According to another approach, the stored energy element 710 may be preloaded, e.g., by the motor 702 when the plunger 704 is driven to the second plunger position. The stored energy element 710 may then be locked against unloading and driving the plunger back to the first plunger position by an electromechanical mechanism that locks the stored energy element 710 in the loaded condition. An exemplary electromechanical mechanism may include a electromagnetic latch that is energized when the plunger 704 is to be maintained in the second plunger position. When energized, the electromagnetic latch may restrict a shaft driven by the stored energy element 710 against rotating and driving the plunger back to the first plunger position. In the event of a failure condition in the form of a power loss the electromagnetic latch may be released allowing the shaft of the stored energy element 710 to drive the plunger back to the first plunger position.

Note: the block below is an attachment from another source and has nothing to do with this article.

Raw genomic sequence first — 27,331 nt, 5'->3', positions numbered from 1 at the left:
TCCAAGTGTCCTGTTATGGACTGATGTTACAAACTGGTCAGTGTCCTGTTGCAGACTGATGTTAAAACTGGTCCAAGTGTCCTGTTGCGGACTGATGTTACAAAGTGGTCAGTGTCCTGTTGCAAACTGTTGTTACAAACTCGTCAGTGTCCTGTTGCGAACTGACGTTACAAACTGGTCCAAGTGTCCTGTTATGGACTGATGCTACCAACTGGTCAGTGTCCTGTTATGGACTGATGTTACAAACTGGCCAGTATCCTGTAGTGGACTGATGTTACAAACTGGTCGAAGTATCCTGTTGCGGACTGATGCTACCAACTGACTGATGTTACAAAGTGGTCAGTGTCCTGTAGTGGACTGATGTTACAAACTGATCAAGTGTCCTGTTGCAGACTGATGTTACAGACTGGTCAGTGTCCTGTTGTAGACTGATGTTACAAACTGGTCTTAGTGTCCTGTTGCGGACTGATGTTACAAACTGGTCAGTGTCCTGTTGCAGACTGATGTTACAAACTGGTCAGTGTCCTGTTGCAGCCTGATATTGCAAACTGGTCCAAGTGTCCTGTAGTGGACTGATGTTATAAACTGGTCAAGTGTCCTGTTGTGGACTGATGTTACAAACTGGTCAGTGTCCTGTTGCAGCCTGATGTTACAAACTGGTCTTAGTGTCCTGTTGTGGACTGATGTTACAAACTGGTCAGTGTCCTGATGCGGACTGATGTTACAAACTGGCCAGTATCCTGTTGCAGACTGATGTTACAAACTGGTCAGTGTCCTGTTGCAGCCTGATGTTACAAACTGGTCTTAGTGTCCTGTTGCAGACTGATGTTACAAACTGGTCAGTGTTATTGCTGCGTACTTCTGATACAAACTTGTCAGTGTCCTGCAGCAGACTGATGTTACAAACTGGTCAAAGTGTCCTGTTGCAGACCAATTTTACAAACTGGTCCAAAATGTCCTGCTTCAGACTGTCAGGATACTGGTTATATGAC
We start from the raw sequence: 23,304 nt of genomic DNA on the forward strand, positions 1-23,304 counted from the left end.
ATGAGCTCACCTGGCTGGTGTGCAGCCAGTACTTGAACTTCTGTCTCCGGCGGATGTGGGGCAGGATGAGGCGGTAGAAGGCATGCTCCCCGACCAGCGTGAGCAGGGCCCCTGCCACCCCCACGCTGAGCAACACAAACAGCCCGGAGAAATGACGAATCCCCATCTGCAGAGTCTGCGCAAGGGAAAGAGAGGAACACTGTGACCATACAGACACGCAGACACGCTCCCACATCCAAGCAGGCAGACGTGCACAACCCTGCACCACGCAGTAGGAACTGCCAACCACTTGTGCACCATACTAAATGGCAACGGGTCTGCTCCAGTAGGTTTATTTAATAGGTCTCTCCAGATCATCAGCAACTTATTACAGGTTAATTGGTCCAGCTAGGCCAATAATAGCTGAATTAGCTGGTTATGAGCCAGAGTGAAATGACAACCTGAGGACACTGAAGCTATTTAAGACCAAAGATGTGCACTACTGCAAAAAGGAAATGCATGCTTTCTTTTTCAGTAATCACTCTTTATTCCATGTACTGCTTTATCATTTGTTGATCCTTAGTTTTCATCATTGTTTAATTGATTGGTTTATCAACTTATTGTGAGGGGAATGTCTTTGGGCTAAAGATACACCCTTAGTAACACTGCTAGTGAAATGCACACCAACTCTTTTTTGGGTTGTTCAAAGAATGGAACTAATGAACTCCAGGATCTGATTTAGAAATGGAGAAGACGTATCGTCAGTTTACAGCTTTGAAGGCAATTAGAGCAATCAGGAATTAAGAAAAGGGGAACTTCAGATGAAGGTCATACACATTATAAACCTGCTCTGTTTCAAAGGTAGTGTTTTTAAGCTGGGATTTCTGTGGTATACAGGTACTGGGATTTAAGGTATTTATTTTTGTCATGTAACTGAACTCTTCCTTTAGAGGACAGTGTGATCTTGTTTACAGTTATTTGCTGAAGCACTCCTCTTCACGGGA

According to yet another approach, the stored energy element 710 may be preloaded when the plunger 704 is driven to the second plunger position, i.e., non-failsafe position. When the plunger 704 has reached the second plunger position an electromechanical mechanism (latch) may be used to maintain the plunger 704 in the second plunger position. The electromechanical mechanism (latch) may be a solenoid arranged in a similar manner to that shown in FIGS. 3 and 4. That is, the solenoid may be energized against a compression spring such that the solenoid blocks axial movement of the plunger from the second plunger position to the first plunger position. Consistent with this approach, the failure condition may be in the form of power loss to the solenoid. When power is lost and the solenoid is no longer energized, the compressed spring of the solenoid may retract the solenoid to unlock the plunger 704. With the plunger 704 unlocked the stored energy element may drive the plunger 704, e.g. via the gear train 708, to the failsafe first plunger position.